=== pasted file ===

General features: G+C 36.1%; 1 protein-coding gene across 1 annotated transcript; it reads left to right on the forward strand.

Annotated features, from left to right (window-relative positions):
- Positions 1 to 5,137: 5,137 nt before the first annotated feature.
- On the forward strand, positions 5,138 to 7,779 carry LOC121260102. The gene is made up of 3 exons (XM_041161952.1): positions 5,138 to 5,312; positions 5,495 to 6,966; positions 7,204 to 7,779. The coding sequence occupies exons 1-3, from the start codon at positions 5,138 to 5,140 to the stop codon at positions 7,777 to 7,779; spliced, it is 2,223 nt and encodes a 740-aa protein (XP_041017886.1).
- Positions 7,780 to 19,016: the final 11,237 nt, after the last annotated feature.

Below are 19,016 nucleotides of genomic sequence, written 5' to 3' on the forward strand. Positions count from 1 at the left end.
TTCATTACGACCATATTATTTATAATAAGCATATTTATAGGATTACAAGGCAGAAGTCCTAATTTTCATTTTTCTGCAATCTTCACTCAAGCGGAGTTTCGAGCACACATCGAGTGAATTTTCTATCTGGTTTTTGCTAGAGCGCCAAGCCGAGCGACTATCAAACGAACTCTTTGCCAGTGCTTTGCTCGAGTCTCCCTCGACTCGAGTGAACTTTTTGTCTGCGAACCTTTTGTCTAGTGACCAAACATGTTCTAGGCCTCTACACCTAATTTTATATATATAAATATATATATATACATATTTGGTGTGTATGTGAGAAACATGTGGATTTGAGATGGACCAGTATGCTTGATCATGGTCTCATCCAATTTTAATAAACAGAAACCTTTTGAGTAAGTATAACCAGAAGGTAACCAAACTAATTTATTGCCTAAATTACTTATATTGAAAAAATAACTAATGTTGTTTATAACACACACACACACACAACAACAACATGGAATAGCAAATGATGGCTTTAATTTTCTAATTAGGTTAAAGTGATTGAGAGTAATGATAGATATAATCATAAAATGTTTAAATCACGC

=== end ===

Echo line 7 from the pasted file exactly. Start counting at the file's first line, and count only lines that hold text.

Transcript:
TTCATTACGACCATATTATTTATAATAAGCATATTTATAGGATTACAAGGCAGAAGTCCTAATTTTCATTTTTCTGCAATCTTCACTCAAGCGGAGTTTCGAGCACACATCGAGTGAATTTTCTATCTGGTTTTTGCTAGAGCGCCAAGCCGAGCGACTATCAAACGAACTCTTTGCCAGTGCTTTGCTCGAGTCTCCCTCGACTCGAGTGAACTTTTTGTCTGCGAACCTTTTGTCTAGTGACCAAACATGTTCTAGGCCTCTACACCTAATTTTATATATATAAATATATATATATACATATTTGGTGTGTATGTGAGAAACATGTGGATTTGAGATGGACCAGTATGCTTGATCATGGTCTCATCCAATTTTAATAAACAGAAACCTTTTGAGTAAGTATAACCAGAAGGTAACCAAACTAATTTATTGCCTAAATTACTTATATTGAAAAAATAACTAATGTTGTTTATAACACACACACACACACAACAACAACATGGAATAGCAAATGATGGCTTTAATTTTCTAATTAGGTTAAAGTGATTGAGAGTAATGATAGATATAATCATAAAATGTTTAAATCACGC